What if you want to conserve it?
Again, seconds of silence. “I don’t know,” She said, frowning. “You see, social groups are powerless when faced with the government and big businesses.”
We have seen a number of conservation campaigns, guided tours to historical sites, public talks by oweners of old renowned stores, intriguing workshops mixing traditional handicrafts with trendy elements. But the preservation work in Sai Ying Pun, one of the oldest districts in Hong Kong, is far from accomplishment. Perhaps, as Tara and her colleagues believe, the key lies in education of the next generation.
Hopefully, preservation groups in Sai Ying Pun may “disappear” one day.
Decades-old tong laus are disappearing.
However, not everyone in the community welcomed the celebration. “Many people told us they thought what we were doing was ‘old and conservative’. They don’t get the idea why a public bathroom is there to stay when everybody can take a hot shower at their homes,” Tara raised her tone a little bit and went on more firmly and slowly. “But the reality is, there ARE people who need to use the public bathroom.”
There are at least two remaining tong laus in Sai Ying Pun now. Residents in those buildings have no access to shower at home, so a public bathroom should be kept there for them.
In addition to the practical use, the public bathroom has a more historical and cultural value which those people don’t see. They regard the existence of a 93-year-old public bath house which is needed by a quite small number of people a waste of resources. Tara said in a somewhat helpless tone, “Hong Kong people are very realistic. They want development. They are not into keeping old things very much. Preservation is not a mainstream in Hong Kong.”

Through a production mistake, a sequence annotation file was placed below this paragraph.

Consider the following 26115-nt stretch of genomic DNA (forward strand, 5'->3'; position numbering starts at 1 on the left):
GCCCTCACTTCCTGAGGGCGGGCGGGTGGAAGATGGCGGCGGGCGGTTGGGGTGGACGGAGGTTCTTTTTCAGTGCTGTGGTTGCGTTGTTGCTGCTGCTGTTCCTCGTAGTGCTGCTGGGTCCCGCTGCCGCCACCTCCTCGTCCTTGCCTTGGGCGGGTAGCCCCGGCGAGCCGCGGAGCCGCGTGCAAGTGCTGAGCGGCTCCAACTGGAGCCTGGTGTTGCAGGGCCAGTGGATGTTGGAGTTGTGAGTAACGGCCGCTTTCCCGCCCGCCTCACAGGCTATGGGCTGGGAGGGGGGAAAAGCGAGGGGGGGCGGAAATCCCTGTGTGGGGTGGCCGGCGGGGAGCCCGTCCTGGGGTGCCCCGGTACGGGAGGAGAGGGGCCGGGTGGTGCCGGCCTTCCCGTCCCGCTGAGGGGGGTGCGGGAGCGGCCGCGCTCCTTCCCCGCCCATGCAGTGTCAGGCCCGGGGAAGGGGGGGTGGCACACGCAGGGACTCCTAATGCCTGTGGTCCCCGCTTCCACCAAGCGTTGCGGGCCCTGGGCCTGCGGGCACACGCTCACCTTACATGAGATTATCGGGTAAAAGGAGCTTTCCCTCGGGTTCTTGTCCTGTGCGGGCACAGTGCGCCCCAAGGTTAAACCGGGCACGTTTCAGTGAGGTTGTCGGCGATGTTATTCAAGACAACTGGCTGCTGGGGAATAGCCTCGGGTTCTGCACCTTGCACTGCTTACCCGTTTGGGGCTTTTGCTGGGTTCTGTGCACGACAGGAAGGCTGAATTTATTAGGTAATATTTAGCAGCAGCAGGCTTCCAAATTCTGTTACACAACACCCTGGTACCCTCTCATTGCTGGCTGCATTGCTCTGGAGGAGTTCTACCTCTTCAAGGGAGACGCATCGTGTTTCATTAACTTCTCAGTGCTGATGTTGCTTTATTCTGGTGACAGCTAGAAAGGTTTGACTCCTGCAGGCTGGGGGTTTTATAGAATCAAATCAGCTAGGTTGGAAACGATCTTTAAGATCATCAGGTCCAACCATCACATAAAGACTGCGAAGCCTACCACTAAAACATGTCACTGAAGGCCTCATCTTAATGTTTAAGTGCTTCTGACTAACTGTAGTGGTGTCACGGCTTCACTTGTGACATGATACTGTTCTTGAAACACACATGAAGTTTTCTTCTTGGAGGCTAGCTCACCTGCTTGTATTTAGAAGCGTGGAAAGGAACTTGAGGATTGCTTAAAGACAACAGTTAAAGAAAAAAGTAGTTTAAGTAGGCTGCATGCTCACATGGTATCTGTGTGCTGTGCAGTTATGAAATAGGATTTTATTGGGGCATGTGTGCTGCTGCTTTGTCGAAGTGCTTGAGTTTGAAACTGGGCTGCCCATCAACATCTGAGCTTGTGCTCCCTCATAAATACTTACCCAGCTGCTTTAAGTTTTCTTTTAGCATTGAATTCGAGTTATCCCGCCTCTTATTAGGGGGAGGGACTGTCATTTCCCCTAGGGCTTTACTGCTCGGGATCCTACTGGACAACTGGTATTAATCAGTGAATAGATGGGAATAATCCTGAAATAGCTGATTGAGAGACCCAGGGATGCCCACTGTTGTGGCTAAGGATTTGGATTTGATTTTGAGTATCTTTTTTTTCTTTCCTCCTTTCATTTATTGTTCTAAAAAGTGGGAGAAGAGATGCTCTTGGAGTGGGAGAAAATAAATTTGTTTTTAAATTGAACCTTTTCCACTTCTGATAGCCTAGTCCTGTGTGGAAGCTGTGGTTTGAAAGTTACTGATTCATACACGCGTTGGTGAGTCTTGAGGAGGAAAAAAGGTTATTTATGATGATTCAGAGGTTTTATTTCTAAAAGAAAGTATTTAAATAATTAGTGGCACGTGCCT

More and more skyscrapers have been built in the neighborhood.
A Storeroom for Collective Memory
In addition to serving as the office for the centre over the decades, the building of the former West Point Chinese Public Dispensary also functions as a public storeroom for old things – things that are no more useful but the owners are so reluctant to let them go as garbage.
So they sent them here and let them rest in companion with the sealed fireplace and chimney which used to provide warmth for the staff and patients a century ago.
The collection includes an antique wooden bench of traditional Chinese handmade style, donated by a rice store in the neighborhood. The rice store closed recently, because the owners were too old to take care of the business, yet their children took no interest in passing it on.
At a corner of the huge bench sits a post box, looking similar to the one that greets visitors at the gate but not in a cuboid shape and a much smaller size. Painted in highly-saturated red color, the post box donated by the government appeared quite in style. Right under the sealed input, two raised letters stand out- “E” for “Elizabeth” and “R” for “Regina”, the Latin word for “queen.”
Right next to the box is an old sewing machine.
At another corner lies a mailbox which is made of galvanized iron and used to be hung outside people’s homes.
Next to it is the black-painted bench used to serve as passengers’ seats on a Star Ferry decades ago. The black paint still looks so good as if it were the coating of pianos.
Feel the history
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Explore Decades-old Street Stores
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Preservation of the Old SYP